Writer/Director Ari Aster’s entry into the Folk Horror genre delivers a spellbinding travelogue into a waking cinematic nightmare.
The story revolves around a young woman named Dani (in a career making performance from Florence Pugh) who is dealing with a recent family tragedy. She decides to accompany her boyfriend Christian and his friends on a trip to Sweden to attend a midsummer festival at a remote commune called Hårga. Initially, the group is intrigued by the seemingly idyllic and picturesque setting of the commune. However, as the festival unfolds, the characters begin to realise the sinister and disturbing rituals taking place within the community.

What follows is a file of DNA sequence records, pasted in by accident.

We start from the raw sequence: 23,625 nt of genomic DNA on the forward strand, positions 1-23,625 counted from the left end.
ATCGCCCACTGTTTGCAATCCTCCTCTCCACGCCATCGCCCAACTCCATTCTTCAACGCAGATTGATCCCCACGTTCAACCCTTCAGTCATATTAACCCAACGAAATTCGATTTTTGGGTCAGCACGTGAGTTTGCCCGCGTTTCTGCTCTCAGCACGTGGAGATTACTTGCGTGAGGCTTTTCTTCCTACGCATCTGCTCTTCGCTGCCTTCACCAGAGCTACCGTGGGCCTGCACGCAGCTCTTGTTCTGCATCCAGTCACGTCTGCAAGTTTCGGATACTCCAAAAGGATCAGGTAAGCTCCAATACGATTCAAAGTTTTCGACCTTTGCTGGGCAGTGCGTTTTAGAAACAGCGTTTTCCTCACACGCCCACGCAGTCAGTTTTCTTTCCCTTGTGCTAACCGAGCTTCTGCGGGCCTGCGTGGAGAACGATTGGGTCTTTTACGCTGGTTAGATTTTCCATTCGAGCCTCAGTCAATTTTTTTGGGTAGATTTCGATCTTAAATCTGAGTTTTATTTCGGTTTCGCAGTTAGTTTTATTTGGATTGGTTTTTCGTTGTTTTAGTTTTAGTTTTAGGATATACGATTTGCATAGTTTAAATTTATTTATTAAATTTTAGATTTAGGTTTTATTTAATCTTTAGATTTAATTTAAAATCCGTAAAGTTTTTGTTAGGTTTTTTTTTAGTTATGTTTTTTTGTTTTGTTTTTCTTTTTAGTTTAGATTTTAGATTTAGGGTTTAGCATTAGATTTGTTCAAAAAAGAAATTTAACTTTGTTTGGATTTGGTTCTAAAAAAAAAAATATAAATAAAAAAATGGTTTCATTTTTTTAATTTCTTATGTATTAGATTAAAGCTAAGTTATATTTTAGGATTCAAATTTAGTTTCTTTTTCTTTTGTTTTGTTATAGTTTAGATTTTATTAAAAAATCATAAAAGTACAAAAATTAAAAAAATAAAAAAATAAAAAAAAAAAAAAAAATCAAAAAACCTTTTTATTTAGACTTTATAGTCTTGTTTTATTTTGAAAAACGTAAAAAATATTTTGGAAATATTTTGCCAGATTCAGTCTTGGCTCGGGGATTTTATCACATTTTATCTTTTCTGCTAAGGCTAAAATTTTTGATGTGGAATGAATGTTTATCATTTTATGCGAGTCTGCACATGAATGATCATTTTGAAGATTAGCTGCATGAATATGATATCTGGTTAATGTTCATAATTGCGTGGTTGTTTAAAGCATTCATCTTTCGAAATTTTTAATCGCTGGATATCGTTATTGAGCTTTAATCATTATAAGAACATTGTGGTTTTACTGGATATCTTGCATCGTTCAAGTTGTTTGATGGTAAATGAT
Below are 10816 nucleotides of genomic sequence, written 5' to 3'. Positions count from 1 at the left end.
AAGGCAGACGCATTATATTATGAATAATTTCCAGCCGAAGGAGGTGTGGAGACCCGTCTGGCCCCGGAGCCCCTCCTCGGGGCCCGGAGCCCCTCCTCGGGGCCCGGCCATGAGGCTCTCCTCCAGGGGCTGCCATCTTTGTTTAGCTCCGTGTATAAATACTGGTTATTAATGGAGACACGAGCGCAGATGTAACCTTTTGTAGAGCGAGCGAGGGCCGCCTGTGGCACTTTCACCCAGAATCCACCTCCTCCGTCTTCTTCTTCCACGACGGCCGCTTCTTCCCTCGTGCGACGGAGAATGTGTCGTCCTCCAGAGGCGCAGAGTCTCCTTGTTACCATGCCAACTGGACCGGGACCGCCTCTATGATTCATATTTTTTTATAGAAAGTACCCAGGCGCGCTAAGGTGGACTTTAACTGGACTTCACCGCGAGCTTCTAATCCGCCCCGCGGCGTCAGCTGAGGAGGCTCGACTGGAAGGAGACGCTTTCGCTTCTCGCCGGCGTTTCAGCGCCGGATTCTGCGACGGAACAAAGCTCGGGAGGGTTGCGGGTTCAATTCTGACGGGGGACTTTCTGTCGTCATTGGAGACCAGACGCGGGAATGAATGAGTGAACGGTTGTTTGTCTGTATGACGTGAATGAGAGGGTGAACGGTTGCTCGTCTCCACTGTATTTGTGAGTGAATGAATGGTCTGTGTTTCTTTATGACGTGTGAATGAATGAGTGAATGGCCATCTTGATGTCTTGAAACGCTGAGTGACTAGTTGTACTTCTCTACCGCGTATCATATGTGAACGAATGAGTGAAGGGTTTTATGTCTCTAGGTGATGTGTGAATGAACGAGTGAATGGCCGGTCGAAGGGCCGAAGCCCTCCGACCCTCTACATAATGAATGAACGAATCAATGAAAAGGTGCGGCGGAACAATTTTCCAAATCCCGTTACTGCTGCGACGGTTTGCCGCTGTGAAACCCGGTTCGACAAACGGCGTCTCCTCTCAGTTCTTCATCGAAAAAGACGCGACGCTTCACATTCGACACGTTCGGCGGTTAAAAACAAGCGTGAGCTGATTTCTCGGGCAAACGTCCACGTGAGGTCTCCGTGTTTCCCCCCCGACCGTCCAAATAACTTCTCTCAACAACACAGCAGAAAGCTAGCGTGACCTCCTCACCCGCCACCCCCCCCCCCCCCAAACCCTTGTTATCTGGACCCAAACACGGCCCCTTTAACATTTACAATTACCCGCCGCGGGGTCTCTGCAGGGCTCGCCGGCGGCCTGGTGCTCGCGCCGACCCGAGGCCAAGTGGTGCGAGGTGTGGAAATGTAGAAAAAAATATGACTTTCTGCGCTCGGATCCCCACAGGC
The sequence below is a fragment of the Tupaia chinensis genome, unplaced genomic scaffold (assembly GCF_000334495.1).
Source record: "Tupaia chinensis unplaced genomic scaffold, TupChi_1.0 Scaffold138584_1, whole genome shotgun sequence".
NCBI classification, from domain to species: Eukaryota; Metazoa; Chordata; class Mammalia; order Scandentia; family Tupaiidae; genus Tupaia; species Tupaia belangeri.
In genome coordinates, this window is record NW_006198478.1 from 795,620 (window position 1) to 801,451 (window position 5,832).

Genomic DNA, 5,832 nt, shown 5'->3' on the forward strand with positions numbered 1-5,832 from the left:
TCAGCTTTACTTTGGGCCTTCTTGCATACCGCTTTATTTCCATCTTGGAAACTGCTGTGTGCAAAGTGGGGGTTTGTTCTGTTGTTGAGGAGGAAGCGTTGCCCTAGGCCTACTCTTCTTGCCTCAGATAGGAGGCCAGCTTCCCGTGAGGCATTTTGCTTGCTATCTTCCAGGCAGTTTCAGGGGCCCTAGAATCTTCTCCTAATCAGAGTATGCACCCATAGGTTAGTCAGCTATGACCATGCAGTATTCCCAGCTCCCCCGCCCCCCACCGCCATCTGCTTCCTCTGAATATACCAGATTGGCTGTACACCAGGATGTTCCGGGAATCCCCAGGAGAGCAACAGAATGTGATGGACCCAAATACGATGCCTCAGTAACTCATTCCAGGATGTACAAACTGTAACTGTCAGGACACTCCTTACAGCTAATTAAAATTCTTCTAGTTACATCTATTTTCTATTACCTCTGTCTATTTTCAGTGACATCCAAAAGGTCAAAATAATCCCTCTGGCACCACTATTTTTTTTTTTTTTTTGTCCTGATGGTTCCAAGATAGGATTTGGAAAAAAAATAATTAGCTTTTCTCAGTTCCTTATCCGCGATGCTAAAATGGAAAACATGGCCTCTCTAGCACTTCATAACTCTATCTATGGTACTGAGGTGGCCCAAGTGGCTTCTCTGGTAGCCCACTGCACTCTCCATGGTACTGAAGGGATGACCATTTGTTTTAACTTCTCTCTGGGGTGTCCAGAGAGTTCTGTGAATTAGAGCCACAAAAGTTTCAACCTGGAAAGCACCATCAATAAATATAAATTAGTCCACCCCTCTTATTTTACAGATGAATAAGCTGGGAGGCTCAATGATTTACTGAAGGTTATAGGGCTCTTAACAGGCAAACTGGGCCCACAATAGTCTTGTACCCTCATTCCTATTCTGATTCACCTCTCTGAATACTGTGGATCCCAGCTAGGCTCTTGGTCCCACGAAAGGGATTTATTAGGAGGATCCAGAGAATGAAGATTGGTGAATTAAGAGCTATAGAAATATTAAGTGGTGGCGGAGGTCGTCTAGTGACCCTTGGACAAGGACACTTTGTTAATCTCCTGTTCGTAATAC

Presented in extended Director’s Cut form, the film explores themes such as grief, trauma, codependency, and toxic relationships. It delves into the psychological deterioration of the characters and the blurred lines between cultural traditions, personal beliefs, and mental health. Visually, the film is known for its bright and vibrant cinematography, which contrasts with the dark and disturbing subject matter. Midsommar offers a bold take on classic folk horror elements, drawing inspiration from Scandinavian folklore and pagan rituals delivering a haunting piece of elevated horror.